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Select Elvish Words 7.122: Home

7.122 Home

ᴱQ. indoite adv. “indoors, at home, homely, domestic”

A word for “indoors, at home, homely, domestic” in the Qenya Lexicon of the 1910s, a combination of ᴱQ. indo “house” with the adjective suffix ᴱQ. -ite (QL/43).

Neo-Quenya: For “homely, domestic” I would update this word to ᴺQ. mardaitë using the initial element Q. marda “dwelling, house”, but for “at home” I would use attested [ᴹQ.] maryë (PE21/27).

Q. már (mar-) n. “home, dwelling, habitation; ⚠️[ᴹQ.] house; earth”

This is the basic Quenya word for a “home” or “dwelling”, derived from the root √MBAR “settle, dwell”.

Conceptual Development: This word dates back all the way to the Qenya Lexicon of the 1910s, where (archaic) ᴱQ. †mar (mas-) was glossed “dwelling of men, -land, the Earth” (QL/60). It appeared under the early root ᴱ√MBARA “dwell, live”, but that root was mingled with many others, and its stem form mas- indicates some unusual developments. The contemporaneous Poetic and Mythological Words of Eldarissa instead has mař “dwelling, -land, †Earth” (PME/60), consistent with an earlier deleted form of the root, ᴱ√MAŘA [MAÐA] (PME/60).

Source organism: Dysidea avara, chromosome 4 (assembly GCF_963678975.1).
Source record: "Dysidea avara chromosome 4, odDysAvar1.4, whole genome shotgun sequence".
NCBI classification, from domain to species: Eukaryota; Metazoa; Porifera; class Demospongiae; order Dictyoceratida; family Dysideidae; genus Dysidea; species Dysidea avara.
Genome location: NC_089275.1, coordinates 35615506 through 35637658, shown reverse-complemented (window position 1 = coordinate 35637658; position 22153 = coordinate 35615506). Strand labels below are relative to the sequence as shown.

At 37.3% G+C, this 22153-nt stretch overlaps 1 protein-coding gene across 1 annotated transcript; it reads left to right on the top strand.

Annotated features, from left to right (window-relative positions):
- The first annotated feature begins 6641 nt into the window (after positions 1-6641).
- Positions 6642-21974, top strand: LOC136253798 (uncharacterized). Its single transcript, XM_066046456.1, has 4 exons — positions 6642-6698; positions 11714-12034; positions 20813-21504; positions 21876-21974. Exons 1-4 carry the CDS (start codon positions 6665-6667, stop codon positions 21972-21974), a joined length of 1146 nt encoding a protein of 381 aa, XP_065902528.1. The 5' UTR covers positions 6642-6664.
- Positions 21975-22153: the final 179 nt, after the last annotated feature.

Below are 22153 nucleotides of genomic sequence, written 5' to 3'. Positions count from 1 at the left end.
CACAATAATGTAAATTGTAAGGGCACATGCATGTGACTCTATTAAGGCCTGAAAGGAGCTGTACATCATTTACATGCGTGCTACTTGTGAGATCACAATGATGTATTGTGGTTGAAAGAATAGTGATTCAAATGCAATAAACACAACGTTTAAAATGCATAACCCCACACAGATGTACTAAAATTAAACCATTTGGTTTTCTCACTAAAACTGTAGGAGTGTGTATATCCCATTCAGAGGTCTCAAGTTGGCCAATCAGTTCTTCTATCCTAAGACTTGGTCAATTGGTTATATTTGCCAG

In the Name-list to The Fall of Gondolin from the 1910s Tolkien had mar as a cognate to G. bar “dwelling” (PE15/21). In the Early Qenya Grammar of the 1920s it was glossed “house” in the phrase ᴱQ. i·mar tye “that house (of yours)” (PE14/55). In the English-Qenya Dictionary of the 1920s mar was glossed “home”, where its plural form mari indicated a stem form of mar- (PE15/74).

In the Declension of Nouns of the 1930s, ᴹQ. mar “house” had a stem form of mard- (PE21/27), and on the title page of The Etymologies from 1937, Tolkien had mar(d)- “home, dwelling” from the root ᴹ√MBAR (EtyAC/MBAR). It appeared in the form Mardello “from Earth” in Fíriel’s Song from the mid-1930s, along with an uninflected form i-mar “the earth” (LR/72), but as mar- in the (1930s) genitive form hon-maren “heart of the house” (LR/63).

In Outline of Phonetic Development (OP1) from this 1930s, it appeared as már “habitation”, the first time that it had a long á (PE19/36). In Quenya Verbal System from 1948, már “house” appeared with long á in a couple phrases like már karnelya e·tulle “having built a house he came” (PE22/108). The word már “habitation” reappeared in the Outline of Phonology (OP2) of the 1950s (PE19/76).